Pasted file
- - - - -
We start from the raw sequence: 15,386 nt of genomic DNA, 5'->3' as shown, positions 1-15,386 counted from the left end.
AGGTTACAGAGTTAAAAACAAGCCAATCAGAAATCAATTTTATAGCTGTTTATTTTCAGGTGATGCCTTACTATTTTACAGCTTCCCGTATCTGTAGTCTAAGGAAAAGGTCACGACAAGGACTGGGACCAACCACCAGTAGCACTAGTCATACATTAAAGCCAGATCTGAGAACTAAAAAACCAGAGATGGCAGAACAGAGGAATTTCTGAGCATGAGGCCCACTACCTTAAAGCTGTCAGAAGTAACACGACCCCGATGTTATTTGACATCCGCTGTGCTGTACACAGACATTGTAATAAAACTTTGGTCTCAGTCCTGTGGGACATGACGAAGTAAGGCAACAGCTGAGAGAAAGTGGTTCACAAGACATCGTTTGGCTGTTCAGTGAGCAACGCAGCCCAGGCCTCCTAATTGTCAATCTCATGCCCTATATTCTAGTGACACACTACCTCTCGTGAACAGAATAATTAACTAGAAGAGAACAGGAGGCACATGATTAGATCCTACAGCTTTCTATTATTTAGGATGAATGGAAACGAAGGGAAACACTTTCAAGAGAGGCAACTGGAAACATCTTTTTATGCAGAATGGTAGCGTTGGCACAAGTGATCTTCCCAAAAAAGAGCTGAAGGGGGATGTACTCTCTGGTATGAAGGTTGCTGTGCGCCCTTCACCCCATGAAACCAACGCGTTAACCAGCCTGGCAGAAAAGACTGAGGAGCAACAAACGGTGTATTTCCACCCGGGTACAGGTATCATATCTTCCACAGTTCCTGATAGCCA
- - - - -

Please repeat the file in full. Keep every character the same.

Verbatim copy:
We start from the raw sequence: 15,386 nt of genomic DNA, 5'->3' as shown, positions 1-15,386 counted from the left end.
AGGTTACAGAGTTAAAAACAAGCCAATCAGAAATCAATTTTATAGCTGTTTATTTTCAGGTGATGCCTTACTATTTTACAGCTTCCCGTATCTGTAGTCTAAGGAAAAGGTCACGACAAGGACTGGGACCAACCACCAGTAGCACTAGTCATACATTAAAGCCAGATCTGAGAACTAAAAAACCAGAGATGGCAGAACAGAGGAATTTCTGAGCATGAGGCCCACTACCTTAAAGCTGTCAGAAGTAACACGACCCCGATGTTATTTGACATCCGCTGTGCTGTACACAGACATTGTAATAAAACTTTGGTCTCAGTCCTGTGGGACATGACGAAGTAAGGCAACAGCTGAGAGAAAGTGGTTCACAAGACATCGTTTGGCTGTTCAGTGAGCAACGCAGCCCAGGCCTCCTAATTGTCAATCTCATGCCCTATATTCTAGTGACACACTACCTCTCGTGAACAGAATAATTAACTAGAAGAGAACAGGAGGCACATGATTAGATCCTACAGCTTTCTATTATTTAGGATGAATGGAAACGAAGGGAAACACTTTCAAGAGAGGCAACTGGAAACATCTTTTTATGCAGAATGGTAGCGTTGGCACAAGTGATCTTCCCAAAAAAGAGCTGAAGGGGGATGTACTCTCTGGTATGAAGGTTGCTGTGCGCCCTTCACCCCATGAAACCAACGCGTTAACCAGCCTGGCAGAAAAGACTGAGGAGCAACAAACGGTGTATTTCCACCCGGGTACAGGTATCATATCTTCCACAGTTCCTGATAGCCA